• Register
  • Help
Page 1 of 2 12 LastLast
Results 1 to 10 of 12

Topic: Drum and Bugle Corps arranging

Share/Bookmark
  1. #1

    Drum and Bugle Corps arranging

    I've been thinking about this for a while. Anyone on the forums write for Corps? Pointers to the instrumentation? Clefs? Finale template?

    It's probalby just a passing fancy, but I think it would be fun to arrange for a corps, and I think I have a piece that might lend itself to the instrumentation.

    Thanks
    Pat Azzarello
    http://www.patazzarello.com

  2. #2

    Re: Drum and Bugle Corps arranging

    Hello Pat,
    I did some back in the day, but it was when bugles were 2 valve instead of 3 valve so I don't think clefs, etc. would apply. Writing for drum corps is a blast! (sorry, bad pun) Just make sure to use lots of fff and ffff.

    -Kevin
    We are the music makers, we are the dreamers of dreams …
    24" 2.4 Ghz iMac, OSX 10.4.10, MOTU 828 MKII, 2 Glyph 250 Gig external drives, Logic 9, Finale 2008 GPO, JABB, Strad, Gro, Reason 4, EWQL Storm Drum, Adrenaline, Symphonic Choirs, SO Gold,All Arturia Synths, Many NI Synths, Spectrasonics Synths, KH Strings, VEPro on a Windows 7 4x 2.8 Ghz 12 gig of RAM

  3. #3
    Member
    Join Date
    Jun 2007
    Location
    San Francisco Bay Area
    Posts
    39

    Re: Drum and Bugle Corps arranging

    There is a template in Finale for Drum Corps.

    Typical Instrumentation:
    Soprano 1
    Soprano 2
    Soprano 3
    Mellophone 1
    Mellophone 2 (sometimes French Horn)
    Baritone 1
    Baritone 2
    Baritone 3
    Contra Bass

    It is also typical to split Soprano 1 and Baritone 1 into 2 parts.

    Derek

  4. #4

    Re: Drum and Bugle Corps arranging

    Quote Originally Posted by Mad Kiltie View Post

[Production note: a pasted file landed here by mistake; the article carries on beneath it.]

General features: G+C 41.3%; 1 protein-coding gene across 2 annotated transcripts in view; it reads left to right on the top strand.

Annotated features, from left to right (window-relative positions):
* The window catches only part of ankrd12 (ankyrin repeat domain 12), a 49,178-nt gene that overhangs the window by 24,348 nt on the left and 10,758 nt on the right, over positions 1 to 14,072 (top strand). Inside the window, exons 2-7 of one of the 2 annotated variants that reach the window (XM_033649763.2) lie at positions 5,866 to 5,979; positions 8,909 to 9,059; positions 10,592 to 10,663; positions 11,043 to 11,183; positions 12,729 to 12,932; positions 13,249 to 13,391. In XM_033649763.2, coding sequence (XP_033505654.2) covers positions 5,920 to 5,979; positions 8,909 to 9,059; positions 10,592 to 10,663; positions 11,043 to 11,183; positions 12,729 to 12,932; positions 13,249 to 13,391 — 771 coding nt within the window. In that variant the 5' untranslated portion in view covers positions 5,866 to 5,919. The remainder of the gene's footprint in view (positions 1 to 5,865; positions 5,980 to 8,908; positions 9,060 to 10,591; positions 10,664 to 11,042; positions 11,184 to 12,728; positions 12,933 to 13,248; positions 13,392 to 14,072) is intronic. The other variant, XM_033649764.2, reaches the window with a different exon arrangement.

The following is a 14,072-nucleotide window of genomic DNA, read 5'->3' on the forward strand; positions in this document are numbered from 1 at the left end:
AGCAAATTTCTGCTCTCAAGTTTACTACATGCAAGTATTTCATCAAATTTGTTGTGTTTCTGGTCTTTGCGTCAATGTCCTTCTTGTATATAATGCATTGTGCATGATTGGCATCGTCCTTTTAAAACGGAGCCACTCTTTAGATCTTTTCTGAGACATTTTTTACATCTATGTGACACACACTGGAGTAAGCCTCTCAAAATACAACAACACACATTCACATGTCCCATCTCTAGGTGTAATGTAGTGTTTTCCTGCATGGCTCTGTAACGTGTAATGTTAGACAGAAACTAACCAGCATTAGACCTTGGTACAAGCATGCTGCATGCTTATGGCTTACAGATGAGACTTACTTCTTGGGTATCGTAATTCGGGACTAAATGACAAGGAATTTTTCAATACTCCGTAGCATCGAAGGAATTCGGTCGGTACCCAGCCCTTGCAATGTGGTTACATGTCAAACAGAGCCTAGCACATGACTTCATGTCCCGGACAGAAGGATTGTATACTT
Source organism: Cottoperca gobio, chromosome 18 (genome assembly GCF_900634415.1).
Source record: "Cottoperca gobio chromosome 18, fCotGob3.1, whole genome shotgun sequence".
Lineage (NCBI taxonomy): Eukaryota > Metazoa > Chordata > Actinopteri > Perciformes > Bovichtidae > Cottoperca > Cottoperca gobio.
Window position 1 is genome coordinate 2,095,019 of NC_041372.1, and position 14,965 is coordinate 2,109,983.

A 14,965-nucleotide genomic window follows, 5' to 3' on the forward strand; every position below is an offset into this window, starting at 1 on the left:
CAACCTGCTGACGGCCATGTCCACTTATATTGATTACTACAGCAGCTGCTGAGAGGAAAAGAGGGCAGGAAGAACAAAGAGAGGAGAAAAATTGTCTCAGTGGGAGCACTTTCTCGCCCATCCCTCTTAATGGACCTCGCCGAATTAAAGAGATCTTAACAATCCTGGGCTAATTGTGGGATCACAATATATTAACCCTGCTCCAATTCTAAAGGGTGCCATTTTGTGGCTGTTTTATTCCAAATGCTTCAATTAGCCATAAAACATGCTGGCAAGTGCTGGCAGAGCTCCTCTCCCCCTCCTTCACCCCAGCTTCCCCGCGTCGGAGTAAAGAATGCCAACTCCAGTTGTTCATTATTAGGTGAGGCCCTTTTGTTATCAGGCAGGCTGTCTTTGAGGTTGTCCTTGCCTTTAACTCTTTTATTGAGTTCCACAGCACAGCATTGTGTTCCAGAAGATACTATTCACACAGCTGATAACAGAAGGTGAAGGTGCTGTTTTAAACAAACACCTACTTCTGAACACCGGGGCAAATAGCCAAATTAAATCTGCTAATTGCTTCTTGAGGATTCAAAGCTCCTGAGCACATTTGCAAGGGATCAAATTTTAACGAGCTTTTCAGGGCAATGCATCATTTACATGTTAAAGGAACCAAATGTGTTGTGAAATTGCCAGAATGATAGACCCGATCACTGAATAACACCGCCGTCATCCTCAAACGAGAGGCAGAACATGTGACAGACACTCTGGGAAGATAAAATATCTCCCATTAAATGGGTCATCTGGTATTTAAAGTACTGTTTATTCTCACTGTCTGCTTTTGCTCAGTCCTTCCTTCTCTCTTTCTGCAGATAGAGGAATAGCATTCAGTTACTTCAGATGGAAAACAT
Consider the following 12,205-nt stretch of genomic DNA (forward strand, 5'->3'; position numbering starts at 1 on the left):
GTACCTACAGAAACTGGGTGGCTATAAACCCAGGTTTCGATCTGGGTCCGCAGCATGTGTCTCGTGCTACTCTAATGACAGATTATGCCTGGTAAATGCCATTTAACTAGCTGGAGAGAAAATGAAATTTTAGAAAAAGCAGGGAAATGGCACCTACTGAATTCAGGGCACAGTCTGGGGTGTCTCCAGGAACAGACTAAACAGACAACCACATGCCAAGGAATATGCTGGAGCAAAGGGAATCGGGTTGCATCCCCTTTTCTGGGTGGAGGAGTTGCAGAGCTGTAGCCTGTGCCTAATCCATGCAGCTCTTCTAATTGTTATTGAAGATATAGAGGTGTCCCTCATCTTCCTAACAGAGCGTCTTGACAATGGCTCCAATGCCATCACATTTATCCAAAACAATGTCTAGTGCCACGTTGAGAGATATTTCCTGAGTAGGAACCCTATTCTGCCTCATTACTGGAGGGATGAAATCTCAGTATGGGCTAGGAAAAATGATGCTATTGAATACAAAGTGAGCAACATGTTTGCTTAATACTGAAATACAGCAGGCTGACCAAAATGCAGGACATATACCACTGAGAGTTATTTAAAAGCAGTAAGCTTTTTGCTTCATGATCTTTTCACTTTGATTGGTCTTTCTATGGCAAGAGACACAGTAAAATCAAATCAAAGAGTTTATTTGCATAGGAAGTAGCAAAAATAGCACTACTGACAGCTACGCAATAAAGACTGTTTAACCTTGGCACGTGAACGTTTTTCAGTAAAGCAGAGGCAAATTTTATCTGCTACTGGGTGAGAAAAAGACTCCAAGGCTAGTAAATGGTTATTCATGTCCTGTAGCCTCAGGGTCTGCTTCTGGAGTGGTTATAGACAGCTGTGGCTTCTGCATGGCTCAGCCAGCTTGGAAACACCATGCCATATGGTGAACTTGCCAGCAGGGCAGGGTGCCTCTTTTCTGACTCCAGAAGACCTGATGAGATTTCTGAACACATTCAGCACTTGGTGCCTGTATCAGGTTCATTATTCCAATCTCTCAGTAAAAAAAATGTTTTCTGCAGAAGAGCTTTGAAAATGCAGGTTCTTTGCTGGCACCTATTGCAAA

There is a template in Finale for Drum Corps.

    Typical Instrumentation:
    Soprano 1
    Soprano 2
    Soprano 3
    Mellophone 1
    Mellophone 2 (sometimes French Horn)
    Baritone 1
    Baritone 2
    Baritone 3
    Contra Bass

    It is also typical to split Soprano 1 and Baritone 1 into 2 parts.

    Derek
    This is a very typical instrumentation for D & B corps horns. I have not written for them for a number of years, but I believe that they are more or less compatible, key-wise, with standard band brass. So:
    soprano bugle = trumpet in Bb
    mellophone bugle (or french horn bugle) = mellophone in F
    baritone bugle = trombone or baritone in bass clef (concert pitch)
    contra-bass bugle = tuba in bass clef

    To wax nostalgic for a moment, time was when all the bugles were in the key of G, and were, for the most part, all written in treble clef. The move from 2-valve to 3-valve began in the early nineties and has gradually led to the adoption of standard brass writing keys in the past decade.

    Have fun writing!
    Brad Pearson
    THG Music
    Spokane WA

    MacBook Pro (2.33 GHz Intel Core 2 Duo), 3 gig RAM, OS 10.6.5, Finale 2011b, GPO4 & CMB2

  5. #5

    Re: Drum and Bugle Corps arranging

    Thanks folks. I appreciate the input. If there's more, I'll be glad to hear it.
    Pat Azzarello
    http://www.patazzarello.com

  6. #6

    Re: Drum and Bugle Corps arranging

    There's also some other choices you can make when writing. Some write for 4 baritones, while others write for 2 baritones and 2 euphoniums (same clef and everything, it all depends on what the corps has and your writing choice). Also, some of the newer Contras have four valves like some of the BBb or CC tubas, so you can write for an extended range on those.